Pain Anticipation and Memory: An Event-Related Potential Study




Harris, Haley

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It is known that physical stress enhances episodic memory, but less is known about effects of psychological stressors such as pain anticipation on episodic memory and associated neural activity. The current study examined the effect of pain anticipation on episodic memory using event-related potentials (ERPs). Eighteen participants encoded 240 emotional words. Half of the words appeared in a font color that signaled threat of electric shock (threat words), although shock was only delivered on six randomly- determined threat trials. Recognition memory for the words was tested shortly after encoding. It was hypothesized that stress induced by pain anticipation would improve memory for threat over safe (no threat of shock) words, recognition ERPs would show typical old/new effects in the 500-700 ms time window, and that these old/new effects would be larger for threat than for safe words. However, results indicated better memory for safe than for threat words, and ERP amplitudes were more negative for old compared with new words in the 500-700 ms time window; typical old/new effects show the reverse pattern (more positive amplitudes for old compared with new stimuli). The observed ERP effect was also larger for safe than for threat words. Whereas previous research shows memory benefits due to stress at encoding, here, memory impairment was observed. Explanations for results could include lingering acute stress at retrieval, shallow encoding of threat words, or the devotion of resources to stress suppression during threat-word encoding. These results suggest that acute stress at encoding can impair memory in some circumstances.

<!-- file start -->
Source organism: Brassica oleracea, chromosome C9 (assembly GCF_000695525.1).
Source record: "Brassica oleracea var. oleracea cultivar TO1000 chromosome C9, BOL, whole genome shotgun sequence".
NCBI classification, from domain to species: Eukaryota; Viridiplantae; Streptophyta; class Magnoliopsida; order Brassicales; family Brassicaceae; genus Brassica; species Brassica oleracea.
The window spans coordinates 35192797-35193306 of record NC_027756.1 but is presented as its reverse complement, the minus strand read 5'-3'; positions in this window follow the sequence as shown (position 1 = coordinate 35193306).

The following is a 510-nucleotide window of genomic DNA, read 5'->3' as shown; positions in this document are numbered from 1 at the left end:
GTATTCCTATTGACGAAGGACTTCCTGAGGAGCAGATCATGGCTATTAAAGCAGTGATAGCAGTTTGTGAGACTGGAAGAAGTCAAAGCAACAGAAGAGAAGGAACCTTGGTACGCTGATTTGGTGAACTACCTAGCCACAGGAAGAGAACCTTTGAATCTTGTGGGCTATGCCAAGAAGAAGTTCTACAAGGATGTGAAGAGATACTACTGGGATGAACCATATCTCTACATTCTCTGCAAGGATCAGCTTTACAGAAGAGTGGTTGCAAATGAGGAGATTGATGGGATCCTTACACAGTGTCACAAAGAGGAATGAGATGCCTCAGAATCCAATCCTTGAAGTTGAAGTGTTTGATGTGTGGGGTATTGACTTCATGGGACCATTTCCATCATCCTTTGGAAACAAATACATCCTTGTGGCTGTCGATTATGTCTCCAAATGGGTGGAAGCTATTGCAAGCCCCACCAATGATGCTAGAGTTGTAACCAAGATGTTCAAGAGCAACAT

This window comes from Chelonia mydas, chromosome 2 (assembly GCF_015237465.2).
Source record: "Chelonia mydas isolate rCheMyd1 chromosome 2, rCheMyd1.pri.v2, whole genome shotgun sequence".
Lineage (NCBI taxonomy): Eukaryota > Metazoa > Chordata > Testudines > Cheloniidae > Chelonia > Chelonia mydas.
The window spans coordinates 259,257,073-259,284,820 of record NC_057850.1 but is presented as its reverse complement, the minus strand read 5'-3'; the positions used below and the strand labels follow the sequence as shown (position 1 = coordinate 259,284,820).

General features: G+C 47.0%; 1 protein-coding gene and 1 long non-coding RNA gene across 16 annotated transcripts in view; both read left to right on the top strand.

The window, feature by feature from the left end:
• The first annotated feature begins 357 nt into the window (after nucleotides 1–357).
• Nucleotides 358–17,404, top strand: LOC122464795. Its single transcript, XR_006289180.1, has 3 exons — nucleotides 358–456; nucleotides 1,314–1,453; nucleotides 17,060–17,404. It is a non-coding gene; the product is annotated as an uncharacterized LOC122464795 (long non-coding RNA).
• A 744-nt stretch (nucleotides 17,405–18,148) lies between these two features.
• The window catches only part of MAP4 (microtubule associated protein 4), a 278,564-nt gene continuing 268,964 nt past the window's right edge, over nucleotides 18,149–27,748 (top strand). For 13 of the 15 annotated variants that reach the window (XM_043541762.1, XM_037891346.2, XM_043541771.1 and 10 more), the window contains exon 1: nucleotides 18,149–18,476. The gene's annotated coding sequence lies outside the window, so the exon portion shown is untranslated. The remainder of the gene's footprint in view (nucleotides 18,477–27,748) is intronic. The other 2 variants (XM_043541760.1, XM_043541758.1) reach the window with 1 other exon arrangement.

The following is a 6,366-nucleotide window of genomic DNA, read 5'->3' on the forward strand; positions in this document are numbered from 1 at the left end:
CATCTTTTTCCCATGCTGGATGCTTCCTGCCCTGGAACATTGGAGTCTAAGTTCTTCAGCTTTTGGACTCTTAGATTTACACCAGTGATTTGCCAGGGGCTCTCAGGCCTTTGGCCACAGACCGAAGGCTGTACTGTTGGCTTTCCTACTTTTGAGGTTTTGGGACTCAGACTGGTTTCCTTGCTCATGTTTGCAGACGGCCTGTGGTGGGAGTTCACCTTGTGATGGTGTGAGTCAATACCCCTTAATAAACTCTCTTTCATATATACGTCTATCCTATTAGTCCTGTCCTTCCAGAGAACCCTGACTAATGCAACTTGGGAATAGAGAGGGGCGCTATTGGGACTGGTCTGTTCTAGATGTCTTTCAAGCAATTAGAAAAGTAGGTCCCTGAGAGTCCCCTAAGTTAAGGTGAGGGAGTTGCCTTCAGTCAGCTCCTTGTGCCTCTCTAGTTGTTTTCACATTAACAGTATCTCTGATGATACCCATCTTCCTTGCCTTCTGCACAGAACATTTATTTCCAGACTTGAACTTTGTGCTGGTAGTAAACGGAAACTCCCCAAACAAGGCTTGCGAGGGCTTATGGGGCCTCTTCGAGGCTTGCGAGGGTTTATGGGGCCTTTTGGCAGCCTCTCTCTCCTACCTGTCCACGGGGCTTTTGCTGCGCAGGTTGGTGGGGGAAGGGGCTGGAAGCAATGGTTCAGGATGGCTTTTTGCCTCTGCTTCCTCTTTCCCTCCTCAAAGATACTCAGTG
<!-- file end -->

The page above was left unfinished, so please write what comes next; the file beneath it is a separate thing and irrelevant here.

Memory, Pain, ERP, EEG, Stress


Harris, H. (2015). <i>Pain anticipation and memory: An event-related potential study</i> (Unpublished thesis). Texas State University, San Marcos, Texas.


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